Archive | April, 2014

Eating for Two!

10 Apr


“I’m pregnant now so I am eating for two!”

This is true, you are now eating for two but what people get confused with, is that you are not eating for two adults! You do not need to eat double your normal amount. Don’t forget, the baby starts off smaller than the size of a pea and only grows to around 6-10lbs before they are born so really don’t need much at all.

During the first and second trimester pregnant women are advised to eat no more than that of a non-pregnant woman. In the third trimester an extra 200 calories per day is all you need to support your growing baby. This is the equivalent of a small bowl of cereal, a banana or a pot of yogurt. The extra weight gain is not only a bore when you are trying to get back into your jeans, but it can cause all sorts of complications throughout your pregnancy and birth.

You will naturally gain weight throughout pregnancy due to your growing baby and your body accommodating him or her. The amount of weight you should gain depends on the weight you were before you became pregnant but an average weight gain is between 10kg – 12.5kg with the most weight being gained from 20 weeks onwards.

You do need to remember that whatever you eat goes to the baby too, so this is where you DO need to be “eating for two” and trying to keep your diet as healthy as possible for both of you. Keep your diet as fresh as you can with lots of fruit, vegetables and water to keep you hydrated at all times.

Enjoy your pregnancy, but just not too much!! Keep those treats as treats and fuel your body with things that will benefit you and the baby.


Tight Hip Flexors

1 Apr


Many runners will be aware of their hip flexors and either already know the importance of looking after them, or should know it! The weather is getting nicer now, marathons and half marathons are getting closer and lots of you are running and exercising more now. I have received a few queries about how to get rid of hip flexor pain so I thought I would explain about the hip flexors in a very simple way, without any scientific jargon.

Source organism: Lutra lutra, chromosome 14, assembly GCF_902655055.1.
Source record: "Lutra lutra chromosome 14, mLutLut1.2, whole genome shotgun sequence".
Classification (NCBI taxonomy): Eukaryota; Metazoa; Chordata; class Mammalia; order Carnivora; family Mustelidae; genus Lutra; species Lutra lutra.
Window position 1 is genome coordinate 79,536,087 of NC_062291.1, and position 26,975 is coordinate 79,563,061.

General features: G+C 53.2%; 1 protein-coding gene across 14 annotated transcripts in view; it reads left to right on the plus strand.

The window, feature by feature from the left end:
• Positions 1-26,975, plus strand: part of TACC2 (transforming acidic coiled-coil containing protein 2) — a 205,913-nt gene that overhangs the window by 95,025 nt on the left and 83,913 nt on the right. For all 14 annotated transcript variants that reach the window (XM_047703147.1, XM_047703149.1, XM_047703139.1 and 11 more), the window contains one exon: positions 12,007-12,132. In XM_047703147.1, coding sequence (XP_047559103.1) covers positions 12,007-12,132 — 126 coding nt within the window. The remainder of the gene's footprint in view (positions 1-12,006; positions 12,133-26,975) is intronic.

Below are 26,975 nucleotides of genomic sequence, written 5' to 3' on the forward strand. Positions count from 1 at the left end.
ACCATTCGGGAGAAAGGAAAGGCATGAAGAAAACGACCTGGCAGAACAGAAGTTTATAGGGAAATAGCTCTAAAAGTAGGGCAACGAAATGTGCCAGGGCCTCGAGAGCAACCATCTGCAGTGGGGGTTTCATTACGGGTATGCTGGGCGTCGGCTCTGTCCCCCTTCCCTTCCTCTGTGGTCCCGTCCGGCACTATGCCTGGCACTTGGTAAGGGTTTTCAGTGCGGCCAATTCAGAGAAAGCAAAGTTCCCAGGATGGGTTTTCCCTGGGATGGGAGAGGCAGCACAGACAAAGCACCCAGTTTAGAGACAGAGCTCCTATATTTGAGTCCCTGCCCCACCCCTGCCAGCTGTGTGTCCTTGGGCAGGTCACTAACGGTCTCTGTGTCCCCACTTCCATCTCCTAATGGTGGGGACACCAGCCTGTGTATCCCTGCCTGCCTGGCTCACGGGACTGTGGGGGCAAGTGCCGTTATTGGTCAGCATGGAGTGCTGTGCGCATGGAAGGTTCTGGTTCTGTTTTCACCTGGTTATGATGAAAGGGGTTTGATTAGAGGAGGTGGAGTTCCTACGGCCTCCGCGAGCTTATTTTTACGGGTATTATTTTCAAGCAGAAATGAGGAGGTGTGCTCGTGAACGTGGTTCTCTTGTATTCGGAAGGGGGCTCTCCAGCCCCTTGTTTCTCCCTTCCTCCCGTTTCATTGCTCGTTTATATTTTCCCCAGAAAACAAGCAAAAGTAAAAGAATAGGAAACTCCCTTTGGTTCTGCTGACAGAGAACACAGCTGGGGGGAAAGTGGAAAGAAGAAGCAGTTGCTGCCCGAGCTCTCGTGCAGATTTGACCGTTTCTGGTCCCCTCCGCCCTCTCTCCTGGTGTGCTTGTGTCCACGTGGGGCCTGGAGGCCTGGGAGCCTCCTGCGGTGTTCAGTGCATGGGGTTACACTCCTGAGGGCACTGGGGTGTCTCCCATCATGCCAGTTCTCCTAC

Hip flexors are mainly responsible for bringing the thigh up towards the stomach area. When the hip flexors are tight, it can cause an exaggerated anterior pelvic tilt which sees a person sticking their bottom out and therefore changing their posture. As you can probably guess, this will put a lot more pressure on the lower back and can cause great pain if left alone.

One of the most common contributing factors to hip flexor tightness is that the gluteal muscles are not strong enough. Many people find that their ‘glutes’ do not activate when needed to and as a result, the quadriceps, hamstrings and calves are called upon to help. Doing exercises that isolate the glutes before starting your exercise can activate them so that they are awake and ready to work with you throughout the session. Some examples could be hip bridges, lateral band walks, lateral leg lifts, superman holds. (please contact me if you need any of these explaining)

Stretching the tight hip flexors is a must as well and will quickly reduce the pain you are experiencing. There are so many you could do but the 3 below are the ones I believe to be the most effective and I also incorporate these into every single exercise session I do. Be patient to start with as they can be quite painful due to your tightness, but as they start to loosen up they will become easier and you will notice the difference in mobility and flexibility. Stick with them, they became tight over time so it may take time for you to be getting no pain at all but leave enough time before and after your run to work on activating the glutes and stretching the hip flexors and you will thank yourself later.




Lie on the edge of a surface high enough that it allows the leg to hang off it. Relax the hanging leg whilst bring the opposite knee tight into your chest. Hold it for 10 seconds before changing legs. Repeat this 4 times on each leg.


Hold onto something for balance if you need to with this one. Grab your foot and pull it towards your body, whilst leaning forward over your front foot. Hold it for 20 seconds on each leg.


Place your knee further behind you than in the previous exercise. Lean your body over the front knee and place your hands on your hips, giving them the extra pressure to really feel the stretch. Do not bounce, stay as still as you can and hold for 20 seconds on each leg.